Ruger Mini 14 Target Rifle

Ruger Mini 14 Target Rifle

Appropriate for a Mini-14 derivative, the Target Rifle keeps the fixed-piston gas system and rotary bolt with dual locking lugs borrowed from the M1 Garand and the line’s military inspiration, the M14.

By Adam Heggenstaller (RSS)
October 28, 2010

The Ruger Mini-14 has proven its ruggedness since it started riding around in pickups in 1974, but getting it to consistently shoot neat little groups at 100 yards has often been an exercise in frustration. Accuracy—frankly not the Mini-14’s strongpoint—has generally taken a backseat to its simple and reliable operation. With competitive action-shooting events on the rise, Ruger decided to address this issue, introducing the Mini-14 Target Rifle accompanied by claims of minute-of-angle performance.

Appropriate for a Mini-14 derivative, the Target Rifle keeps the fixed-piston gas system and rotary bolt with dual locking lugs borrowed from the M1 Garand and the line’s military inspiration, the M14. The investment-cast receiver and L-shaped charging handle have a matte-stainless finish. Scope bases integral to the receiver—a feature that debuted on the Mini-14 Ranch Rifle during the early 1980s—also fittingly appear on the Target Rifle. Ruger includes high, 1-inch rings for mounting an optic, which is mandatory since the receiver and barrel are devoid of iron sights. Other features manifest in the Mini-14 family and carried on with the Target Rifle are a Garand-style safety, stout magazine release lever and ventilated, fiberglass handguard that covers the barrel from receiver to gas block.

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The similarities end there.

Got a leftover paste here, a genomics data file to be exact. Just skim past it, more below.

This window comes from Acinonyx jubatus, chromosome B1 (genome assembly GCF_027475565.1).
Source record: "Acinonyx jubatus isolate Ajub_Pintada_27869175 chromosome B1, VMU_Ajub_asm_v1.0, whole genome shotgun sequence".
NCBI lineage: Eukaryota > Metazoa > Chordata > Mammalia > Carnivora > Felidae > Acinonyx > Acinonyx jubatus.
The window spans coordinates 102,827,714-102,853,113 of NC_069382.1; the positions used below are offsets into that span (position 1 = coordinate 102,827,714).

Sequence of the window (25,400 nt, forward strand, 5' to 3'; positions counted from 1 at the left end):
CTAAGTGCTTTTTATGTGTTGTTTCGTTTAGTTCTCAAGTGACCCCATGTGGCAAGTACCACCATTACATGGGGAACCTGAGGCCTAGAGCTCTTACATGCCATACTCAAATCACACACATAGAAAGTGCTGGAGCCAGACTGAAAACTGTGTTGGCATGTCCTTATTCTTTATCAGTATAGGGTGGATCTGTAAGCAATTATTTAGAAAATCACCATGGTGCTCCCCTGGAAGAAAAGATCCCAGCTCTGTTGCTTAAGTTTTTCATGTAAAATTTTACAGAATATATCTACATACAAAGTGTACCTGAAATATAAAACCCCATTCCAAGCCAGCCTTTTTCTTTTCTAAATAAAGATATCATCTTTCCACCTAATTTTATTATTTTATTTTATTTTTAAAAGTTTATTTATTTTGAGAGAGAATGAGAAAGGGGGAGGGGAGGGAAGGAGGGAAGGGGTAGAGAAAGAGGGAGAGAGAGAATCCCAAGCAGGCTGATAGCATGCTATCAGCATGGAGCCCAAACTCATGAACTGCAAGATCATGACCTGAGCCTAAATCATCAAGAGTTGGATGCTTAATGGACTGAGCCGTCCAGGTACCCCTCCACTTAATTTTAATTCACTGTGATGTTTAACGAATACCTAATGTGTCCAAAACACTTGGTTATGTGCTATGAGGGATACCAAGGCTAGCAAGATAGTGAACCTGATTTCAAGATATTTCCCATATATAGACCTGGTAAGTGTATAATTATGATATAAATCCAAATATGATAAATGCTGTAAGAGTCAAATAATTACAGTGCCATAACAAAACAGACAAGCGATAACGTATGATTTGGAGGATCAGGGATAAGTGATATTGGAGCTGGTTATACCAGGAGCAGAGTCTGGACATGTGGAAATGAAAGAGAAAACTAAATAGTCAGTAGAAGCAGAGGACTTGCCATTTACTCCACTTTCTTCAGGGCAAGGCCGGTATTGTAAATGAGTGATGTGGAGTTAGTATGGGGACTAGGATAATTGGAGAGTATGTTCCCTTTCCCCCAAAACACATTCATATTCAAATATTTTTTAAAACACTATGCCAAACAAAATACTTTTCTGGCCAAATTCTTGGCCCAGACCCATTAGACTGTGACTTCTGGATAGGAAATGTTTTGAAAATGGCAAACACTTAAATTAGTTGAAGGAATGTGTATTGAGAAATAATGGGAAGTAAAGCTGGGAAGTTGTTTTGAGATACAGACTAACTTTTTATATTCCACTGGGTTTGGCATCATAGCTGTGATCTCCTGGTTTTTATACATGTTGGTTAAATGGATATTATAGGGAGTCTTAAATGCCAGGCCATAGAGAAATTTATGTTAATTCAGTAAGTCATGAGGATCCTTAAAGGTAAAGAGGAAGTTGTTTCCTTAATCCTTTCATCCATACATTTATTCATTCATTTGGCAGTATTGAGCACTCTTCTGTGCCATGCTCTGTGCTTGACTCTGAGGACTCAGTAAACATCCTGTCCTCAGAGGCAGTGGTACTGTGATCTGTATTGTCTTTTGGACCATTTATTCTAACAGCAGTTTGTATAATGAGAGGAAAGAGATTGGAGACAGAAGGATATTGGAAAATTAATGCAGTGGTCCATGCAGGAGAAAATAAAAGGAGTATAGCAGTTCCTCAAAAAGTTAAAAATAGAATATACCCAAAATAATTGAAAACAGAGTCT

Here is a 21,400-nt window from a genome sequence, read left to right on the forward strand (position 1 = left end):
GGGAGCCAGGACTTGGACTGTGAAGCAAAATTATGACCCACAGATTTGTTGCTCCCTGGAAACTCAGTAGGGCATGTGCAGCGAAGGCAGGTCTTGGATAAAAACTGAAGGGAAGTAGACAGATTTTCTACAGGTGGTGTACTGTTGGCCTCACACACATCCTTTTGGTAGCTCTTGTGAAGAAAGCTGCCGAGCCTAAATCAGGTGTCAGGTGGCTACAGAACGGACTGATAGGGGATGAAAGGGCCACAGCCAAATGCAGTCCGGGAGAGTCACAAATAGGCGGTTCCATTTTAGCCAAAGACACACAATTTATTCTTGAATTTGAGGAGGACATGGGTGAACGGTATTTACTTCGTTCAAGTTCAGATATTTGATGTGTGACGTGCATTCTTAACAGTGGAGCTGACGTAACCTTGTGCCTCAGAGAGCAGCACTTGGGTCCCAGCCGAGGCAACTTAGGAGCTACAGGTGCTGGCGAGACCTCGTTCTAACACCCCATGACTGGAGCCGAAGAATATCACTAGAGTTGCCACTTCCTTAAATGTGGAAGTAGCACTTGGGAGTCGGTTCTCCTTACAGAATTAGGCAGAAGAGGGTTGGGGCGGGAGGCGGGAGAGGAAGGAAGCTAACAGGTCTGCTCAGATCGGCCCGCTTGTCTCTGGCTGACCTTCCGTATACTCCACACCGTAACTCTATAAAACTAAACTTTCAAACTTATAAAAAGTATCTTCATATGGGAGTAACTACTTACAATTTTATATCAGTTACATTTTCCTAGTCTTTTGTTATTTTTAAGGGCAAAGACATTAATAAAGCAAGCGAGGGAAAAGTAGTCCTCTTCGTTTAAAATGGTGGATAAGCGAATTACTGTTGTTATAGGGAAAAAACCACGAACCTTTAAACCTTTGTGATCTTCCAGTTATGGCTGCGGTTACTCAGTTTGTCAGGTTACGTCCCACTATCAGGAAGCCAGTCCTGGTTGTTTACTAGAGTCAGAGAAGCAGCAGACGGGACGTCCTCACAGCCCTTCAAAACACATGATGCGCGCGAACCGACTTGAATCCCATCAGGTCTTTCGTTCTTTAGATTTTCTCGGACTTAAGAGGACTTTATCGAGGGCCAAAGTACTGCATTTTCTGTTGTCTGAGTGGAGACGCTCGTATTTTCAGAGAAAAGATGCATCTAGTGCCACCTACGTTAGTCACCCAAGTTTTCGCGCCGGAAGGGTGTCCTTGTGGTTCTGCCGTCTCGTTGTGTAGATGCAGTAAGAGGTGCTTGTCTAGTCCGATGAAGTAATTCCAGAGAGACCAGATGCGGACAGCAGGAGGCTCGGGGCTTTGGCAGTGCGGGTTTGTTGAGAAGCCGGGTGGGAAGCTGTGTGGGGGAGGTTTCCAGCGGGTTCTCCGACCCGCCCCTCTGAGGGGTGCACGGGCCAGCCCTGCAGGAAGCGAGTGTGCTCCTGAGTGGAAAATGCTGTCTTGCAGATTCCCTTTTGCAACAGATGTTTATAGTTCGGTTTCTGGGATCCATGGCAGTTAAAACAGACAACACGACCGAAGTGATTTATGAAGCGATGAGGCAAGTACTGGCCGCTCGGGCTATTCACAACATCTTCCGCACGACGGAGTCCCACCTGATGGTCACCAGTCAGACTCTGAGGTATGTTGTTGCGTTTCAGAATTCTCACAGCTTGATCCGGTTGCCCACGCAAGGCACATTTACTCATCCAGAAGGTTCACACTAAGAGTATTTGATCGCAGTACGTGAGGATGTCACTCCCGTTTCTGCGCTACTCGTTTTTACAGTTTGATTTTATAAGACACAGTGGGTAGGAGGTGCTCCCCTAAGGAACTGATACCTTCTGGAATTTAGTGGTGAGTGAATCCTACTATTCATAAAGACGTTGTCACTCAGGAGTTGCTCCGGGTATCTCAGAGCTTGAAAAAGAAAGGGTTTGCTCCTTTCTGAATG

Ruger started its Mini-14 makeover by going straight for what most often is the deciding factor in a rifle’s accuracy—the barrel. Though the lightweight, 18 1⁄2-inch barrel of the standard Ranch Rifle makes for quick and easy handling, it has many times bore the brunt of the criticism stemming from inaccuracy. The Target Rifle, in contrast, has a heavy, hammer-forged, stainless steel barrel that is .78 inch in diameter where it emerges from the gas block, with an additional 3 1⁄2 inches of length. Its six-groove rifling has a 1:9 RH twist to stabilize all but the heaviest .224-caliber match bullets.

Prominent on the barrel is a 41⁄2-inch-long, harmonic-dampening weight. The 3⁄16-inch-thick sleeve slips over the barrel, and four Allen-head screws keep it in place. A series of helical grooves on the barrel’s surface allow the position of the harmonic dampener to be changed by turning it after loosening the attachment screws. Rotating the harmonic dampener clockwise moves it toward the receiver, while turning it counterclockwise shifts it toward the muzzle.

Barrel harmonics, or the vibration of the barrel during firing, can greatly affect point of impact and group size. Functions that occur within a rifle such as the firing pin striking the primer, the ignition of the propellant, the expansion of the propellant gases and the bullet’s contact with the rifling as it travels through the bore all produce a number of vibrations that are ultimately transmitted to the barrel. These vibrations cause the barrel to move in an arc, even before the bullet has exited the bore. If these vibrations were absolutely consistent, there would be a lot of rifles shooting one-hole groups. However, their magnitude and duration vary from shot to shot, and five bullets may leave the bore when the muzzle is at five different points on the vibration-induced arc. In part, this is why even a very tight group will still somewhat resemble a triangle.